Mullah Nur al-Din al-Turabi is one of the founding members of the Taliban, and during their previous seizure of power in the 1990s, he was the Minister of Justice and the leader of the Commission for the Promotion of Virtue and the Prevention of Vice in charge of implementing strict Islamic teachings. Then, among other things, executions were carried out on a football field in the presence of hundreds of spectators. Today, al-Turabi is in charge of prisons.
In an interview with the Associated Press, he denounced the uproar over public executions and warned the rest of the world not to interfere with Afghanistan’s new leaders. “Everyone criticizes us because of the penalties on the field, but we haven’t said anything about their laws and penalties,” he said. “No one will tell us what our laws should be. We follow Islam and base our laws on the Qur’an.”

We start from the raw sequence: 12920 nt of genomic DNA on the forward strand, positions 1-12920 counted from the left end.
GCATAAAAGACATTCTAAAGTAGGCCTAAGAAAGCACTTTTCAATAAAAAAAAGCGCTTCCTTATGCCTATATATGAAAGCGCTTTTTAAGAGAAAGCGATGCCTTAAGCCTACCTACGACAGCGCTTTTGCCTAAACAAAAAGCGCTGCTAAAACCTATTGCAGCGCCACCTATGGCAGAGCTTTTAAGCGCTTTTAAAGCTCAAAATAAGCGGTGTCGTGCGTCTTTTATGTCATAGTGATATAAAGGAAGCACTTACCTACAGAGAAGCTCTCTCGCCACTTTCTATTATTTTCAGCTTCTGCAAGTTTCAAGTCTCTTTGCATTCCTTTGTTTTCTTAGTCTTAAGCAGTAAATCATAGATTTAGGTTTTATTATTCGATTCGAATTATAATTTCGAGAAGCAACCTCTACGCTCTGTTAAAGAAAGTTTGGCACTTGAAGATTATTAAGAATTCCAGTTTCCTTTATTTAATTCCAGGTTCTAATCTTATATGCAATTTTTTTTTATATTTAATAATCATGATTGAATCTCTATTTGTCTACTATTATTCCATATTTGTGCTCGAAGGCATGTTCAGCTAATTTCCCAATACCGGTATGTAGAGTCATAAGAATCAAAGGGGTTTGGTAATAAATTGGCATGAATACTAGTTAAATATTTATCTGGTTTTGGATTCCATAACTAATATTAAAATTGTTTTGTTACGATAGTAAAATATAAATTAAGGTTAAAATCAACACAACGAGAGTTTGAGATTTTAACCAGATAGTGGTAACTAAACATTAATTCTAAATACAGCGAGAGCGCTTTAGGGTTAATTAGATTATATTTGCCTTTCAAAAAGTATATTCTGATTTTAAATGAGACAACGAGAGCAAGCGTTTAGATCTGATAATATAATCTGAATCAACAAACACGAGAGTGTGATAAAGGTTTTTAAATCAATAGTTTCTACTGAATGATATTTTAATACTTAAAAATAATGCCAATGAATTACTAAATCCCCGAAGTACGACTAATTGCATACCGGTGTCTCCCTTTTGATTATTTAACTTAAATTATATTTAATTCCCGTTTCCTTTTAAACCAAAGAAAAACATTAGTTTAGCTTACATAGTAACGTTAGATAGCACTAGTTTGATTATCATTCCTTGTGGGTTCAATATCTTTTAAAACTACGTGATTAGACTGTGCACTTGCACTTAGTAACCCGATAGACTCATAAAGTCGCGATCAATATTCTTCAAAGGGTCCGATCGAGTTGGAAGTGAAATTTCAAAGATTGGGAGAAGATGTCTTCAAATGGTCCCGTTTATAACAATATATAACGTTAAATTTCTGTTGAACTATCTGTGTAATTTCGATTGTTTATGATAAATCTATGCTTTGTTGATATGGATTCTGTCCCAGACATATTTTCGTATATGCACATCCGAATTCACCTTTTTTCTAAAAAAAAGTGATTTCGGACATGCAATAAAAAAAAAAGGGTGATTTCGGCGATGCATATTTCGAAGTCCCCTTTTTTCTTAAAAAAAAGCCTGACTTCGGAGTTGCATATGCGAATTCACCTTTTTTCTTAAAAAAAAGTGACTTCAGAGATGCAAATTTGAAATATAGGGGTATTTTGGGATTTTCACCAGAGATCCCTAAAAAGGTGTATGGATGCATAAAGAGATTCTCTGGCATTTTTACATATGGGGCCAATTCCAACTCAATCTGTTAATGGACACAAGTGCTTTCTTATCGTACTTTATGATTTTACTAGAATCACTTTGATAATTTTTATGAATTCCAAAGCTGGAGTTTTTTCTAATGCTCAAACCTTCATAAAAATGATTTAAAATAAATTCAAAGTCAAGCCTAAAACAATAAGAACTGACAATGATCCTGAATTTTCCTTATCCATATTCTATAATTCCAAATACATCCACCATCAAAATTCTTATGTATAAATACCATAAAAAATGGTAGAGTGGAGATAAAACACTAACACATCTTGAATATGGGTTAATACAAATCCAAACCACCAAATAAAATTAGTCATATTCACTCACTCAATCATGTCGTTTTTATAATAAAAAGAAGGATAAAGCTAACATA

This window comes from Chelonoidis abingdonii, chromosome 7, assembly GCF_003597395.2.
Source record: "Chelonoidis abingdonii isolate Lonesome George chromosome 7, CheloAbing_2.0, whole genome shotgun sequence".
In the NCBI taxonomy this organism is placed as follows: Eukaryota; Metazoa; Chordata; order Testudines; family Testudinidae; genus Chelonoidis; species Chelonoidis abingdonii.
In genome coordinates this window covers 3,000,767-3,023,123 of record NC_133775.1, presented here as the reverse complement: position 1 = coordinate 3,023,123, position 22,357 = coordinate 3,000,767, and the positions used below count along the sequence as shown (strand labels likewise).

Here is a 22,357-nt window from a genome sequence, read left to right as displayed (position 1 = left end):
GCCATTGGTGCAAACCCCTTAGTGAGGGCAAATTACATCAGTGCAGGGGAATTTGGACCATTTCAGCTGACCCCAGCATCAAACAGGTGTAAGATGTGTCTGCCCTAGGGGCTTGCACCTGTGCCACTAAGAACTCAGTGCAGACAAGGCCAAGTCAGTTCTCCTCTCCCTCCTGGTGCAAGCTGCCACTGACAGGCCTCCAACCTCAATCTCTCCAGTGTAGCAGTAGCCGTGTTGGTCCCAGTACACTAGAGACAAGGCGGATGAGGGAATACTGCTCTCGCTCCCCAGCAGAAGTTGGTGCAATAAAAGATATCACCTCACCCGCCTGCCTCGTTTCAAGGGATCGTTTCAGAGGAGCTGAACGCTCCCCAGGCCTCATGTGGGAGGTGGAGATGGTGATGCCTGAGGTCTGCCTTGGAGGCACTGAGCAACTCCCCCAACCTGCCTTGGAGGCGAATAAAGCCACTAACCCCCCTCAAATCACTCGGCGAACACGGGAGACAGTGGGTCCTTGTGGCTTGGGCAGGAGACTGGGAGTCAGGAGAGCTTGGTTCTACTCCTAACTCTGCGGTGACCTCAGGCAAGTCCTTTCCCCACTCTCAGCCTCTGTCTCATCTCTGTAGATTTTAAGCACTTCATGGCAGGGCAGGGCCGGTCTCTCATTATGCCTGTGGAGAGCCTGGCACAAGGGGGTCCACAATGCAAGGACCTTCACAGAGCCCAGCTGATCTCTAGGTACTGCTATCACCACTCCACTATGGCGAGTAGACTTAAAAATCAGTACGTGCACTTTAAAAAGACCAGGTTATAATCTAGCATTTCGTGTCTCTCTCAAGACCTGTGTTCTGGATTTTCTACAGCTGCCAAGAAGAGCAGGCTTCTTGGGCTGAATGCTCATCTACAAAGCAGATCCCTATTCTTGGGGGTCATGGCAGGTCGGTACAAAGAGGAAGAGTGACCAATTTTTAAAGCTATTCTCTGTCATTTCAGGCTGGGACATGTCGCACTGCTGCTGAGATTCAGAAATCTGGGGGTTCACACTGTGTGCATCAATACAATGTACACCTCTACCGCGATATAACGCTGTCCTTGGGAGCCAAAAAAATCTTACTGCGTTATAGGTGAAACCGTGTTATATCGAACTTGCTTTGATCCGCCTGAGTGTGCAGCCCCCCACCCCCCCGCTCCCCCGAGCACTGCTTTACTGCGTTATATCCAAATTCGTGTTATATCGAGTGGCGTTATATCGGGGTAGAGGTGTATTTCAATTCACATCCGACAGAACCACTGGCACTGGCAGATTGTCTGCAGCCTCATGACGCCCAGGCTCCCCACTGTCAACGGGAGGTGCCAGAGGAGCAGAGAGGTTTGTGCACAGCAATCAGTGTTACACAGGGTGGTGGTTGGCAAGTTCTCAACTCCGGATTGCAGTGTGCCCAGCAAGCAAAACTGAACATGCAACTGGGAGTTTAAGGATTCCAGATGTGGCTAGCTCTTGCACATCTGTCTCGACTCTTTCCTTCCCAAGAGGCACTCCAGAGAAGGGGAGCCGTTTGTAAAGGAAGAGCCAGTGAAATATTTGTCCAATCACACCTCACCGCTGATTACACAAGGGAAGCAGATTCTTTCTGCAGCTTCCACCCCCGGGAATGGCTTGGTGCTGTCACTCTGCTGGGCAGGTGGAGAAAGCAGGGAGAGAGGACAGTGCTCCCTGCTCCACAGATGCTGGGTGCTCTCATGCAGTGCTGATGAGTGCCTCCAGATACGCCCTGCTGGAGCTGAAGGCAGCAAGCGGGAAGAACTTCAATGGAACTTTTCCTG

It remains to be seen whether the sentences will be publicly reinstated in the future. According to al-Turabi, this is being looked into and policy will follow.
The leader wants to allow television, mobile phones, photos and video “because it is necessary for the people.” He describes the media as a good way to spread ideals. “Instead of hundreds of people, millions of people watch.” He adds that if the sanctions are again implemented publicly, people will be allowed to take photos and videos to spread the deterrent effect.
According to the Associated Press, there were already some examples of ancient corporal punishment in the capital, Kabul, last week. For example, men convicted of “petty crimes” were tied up in a pickup truck and driven through town with their faces painted on it. What exactly the men did is unknown.
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